Technical Market Support » Thermal Coal
Traditionally, thermal coal has been traded with its value being primarily determined by calorific value as well as properties relevant to particular customers (such as grindability and slagging/fouling behaviour). With the need to estimate greenhouse gas emissions and the possible introduction of carbon taxes, it is likely that carbon content may also be an important parameter. Thus accuracy and precision in its determination are required.
The objective of this research is to provide data to support the adoption of rigorous calibration procedures to be used with modern instrumental analysers now almost exclusively used to determined carbon (as well as hydrogen and nitrogen) in coal. The ultimate aim is to ensure the accuracy in the measurement of carbon. These analysers are comparators that require calibration with a standard reference material.
Part of the study included a survey of use of CHN analysers, worldwide. It is concluded that the diversity of calibrating standards and the manner in which they are used are of concern. Also of concern is the measurement or estimation of moisture in the calibration standards. Although the number of laboratories that responded was small, the answers to the questions certainly confirmed that there is a need to "standardise" the approach taken to calibrate instrumental analysers used to determine carbon (as well as hydrogen and nitrogen) in coals.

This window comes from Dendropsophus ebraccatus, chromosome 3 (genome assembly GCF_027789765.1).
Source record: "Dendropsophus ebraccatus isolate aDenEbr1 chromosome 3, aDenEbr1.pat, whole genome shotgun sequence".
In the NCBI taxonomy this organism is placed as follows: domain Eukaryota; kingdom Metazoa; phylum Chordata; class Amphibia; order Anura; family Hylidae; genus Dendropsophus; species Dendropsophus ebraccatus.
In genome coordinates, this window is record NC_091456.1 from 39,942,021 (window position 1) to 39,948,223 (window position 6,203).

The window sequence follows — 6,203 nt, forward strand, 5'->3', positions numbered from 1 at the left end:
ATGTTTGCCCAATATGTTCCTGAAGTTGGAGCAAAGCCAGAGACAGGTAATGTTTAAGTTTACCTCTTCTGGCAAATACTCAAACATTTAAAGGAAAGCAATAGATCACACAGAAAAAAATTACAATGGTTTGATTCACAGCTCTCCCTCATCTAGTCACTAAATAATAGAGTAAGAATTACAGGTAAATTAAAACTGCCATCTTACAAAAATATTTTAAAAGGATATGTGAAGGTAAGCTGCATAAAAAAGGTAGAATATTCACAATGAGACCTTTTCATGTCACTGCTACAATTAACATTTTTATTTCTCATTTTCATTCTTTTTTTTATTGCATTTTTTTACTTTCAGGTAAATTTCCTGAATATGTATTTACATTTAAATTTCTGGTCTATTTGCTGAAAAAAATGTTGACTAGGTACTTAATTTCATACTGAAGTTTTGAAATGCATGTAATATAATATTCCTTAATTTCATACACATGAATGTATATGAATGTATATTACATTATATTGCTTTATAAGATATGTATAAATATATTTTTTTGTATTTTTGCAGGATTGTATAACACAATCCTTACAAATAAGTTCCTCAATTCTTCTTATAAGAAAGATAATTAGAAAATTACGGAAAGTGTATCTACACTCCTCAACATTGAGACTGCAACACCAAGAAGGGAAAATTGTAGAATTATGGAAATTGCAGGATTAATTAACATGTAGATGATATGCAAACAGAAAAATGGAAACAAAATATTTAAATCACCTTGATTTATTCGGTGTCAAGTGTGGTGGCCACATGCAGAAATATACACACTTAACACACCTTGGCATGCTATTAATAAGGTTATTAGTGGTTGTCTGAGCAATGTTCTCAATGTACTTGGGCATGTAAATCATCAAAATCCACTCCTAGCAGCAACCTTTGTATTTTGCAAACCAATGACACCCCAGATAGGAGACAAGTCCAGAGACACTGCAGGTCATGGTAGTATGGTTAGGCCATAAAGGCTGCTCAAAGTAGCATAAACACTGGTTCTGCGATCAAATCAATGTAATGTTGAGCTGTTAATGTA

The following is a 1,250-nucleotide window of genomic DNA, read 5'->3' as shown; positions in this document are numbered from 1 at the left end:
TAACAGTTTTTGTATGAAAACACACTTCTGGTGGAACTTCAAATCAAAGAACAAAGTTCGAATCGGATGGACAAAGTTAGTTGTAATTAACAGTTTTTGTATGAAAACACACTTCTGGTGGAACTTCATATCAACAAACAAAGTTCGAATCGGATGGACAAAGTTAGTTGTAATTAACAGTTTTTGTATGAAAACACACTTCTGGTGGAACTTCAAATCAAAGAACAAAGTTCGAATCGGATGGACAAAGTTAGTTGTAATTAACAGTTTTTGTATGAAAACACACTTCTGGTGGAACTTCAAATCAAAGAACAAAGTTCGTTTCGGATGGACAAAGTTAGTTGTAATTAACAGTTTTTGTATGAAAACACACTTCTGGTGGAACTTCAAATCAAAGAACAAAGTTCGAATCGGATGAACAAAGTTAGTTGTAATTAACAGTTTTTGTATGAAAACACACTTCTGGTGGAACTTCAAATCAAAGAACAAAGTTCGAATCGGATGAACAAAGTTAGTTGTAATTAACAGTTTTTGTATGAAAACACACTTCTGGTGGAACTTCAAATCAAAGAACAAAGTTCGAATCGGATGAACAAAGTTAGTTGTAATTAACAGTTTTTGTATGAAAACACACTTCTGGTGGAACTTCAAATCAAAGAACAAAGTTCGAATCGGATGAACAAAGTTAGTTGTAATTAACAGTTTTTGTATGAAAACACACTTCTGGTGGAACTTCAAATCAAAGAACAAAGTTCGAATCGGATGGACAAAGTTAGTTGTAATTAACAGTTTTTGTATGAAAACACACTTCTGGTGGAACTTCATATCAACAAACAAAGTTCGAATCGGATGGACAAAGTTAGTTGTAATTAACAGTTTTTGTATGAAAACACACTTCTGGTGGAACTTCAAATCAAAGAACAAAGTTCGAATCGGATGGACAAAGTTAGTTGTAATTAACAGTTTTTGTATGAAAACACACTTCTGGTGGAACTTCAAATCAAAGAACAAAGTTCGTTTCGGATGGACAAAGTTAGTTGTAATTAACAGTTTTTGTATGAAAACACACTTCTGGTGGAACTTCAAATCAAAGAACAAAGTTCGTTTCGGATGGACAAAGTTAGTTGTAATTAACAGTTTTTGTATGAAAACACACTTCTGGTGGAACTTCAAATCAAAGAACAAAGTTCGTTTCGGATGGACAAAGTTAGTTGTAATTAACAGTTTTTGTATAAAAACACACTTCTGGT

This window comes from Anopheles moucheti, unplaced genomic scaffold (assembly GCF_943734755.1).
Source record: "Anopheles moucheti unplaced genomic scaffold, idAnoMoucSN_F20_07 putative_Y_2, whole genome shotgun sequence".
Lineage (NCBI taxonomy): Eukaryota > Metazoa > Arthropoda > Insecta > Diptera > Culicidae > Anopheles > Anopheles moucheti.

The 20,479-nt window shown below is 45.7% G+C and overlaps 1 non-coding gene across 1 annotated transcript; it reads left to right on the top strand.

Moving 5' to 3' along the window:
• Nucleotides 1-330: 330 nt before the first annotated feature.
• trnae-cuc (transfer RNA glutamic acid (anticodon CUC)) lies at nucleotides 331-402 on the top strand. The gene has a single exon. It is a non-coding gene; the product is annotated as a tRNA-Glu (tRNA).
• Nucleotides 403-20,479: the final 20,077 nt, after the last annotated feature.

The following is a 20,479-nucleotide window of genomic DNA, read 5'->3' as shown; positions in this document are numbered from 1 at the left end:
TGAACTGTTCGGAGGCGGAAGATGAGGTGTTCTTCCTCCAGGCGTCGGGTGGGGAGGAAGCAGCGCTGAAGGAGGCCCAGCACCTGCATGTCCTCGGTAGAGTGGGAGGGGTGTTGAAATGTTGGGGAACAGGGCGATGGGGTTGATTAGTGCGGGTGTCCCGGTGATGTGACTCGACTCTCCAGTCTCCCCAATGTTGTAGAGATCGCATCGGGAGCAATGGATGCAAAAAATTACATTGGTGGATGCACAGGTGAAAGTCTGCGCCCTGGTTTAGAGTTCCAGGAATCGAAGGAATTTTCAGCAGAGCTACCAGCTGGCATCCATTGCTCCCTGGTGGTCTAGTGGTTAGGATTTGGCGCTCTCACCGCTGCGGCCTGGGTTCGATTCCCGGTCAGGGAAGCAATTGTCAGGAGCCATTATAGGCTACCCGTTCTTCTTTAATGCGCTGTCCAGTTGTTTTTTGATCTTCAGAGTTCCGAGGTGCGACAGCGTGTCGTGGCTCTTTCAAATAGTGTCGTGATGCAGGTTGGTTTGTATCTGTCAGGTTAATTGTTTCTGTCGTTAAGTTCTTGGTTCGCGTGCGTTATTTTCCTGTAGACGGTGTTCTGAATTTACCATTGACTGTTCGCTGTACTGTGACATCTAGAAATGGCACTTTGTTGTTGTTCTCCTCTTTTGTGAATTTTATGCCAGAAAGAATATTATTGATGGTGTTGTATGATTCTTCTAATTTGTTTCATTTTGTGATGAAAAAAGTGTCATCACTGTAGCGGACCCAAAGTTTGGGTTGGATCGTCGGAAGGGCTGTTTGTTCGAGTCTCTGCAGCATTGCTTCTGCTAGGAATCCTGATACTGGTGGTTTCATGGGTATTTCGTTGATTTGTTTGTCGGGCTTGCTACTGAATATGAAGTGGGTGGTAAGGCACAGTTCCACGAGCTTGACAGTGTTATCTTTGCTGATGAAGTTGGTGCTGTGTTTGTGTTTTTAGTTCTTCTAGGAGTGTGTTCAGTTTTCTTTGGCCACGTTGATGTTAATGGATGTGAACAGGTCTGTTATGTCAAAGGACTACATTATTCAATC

The data obtained in the second part of this study (interlaboratory tests) are limited to those supplied by the Australian laboratories. The results of the interlaboratory tests demonstrate that it is difficult to prepare coal reference materials with the required stability to exclude the effect of oxidation on the recommended value of carbon concentration. As a consequence, there is an increase in the uncertainty of the carbon concentration with the increase of storage time of the coal. It is also demonstrated that organic compounds of known stoichiometry can be (indeed should be) used to calibrate instrumental analysers used to determine carbon in coal. Consideration of the data obtained also leads to the conclusion that both national and international Standard Methods for the instrumental procedures for the determination of carbon in coal should not allow calibration procedures that require the use of standard reference coals, unless it can be demonstrated that a certified (i.e. accurate and stable) value can be specified for the concentration of carbon.
An e-newsletter has also been published for this project, highlighting its significance for the industry.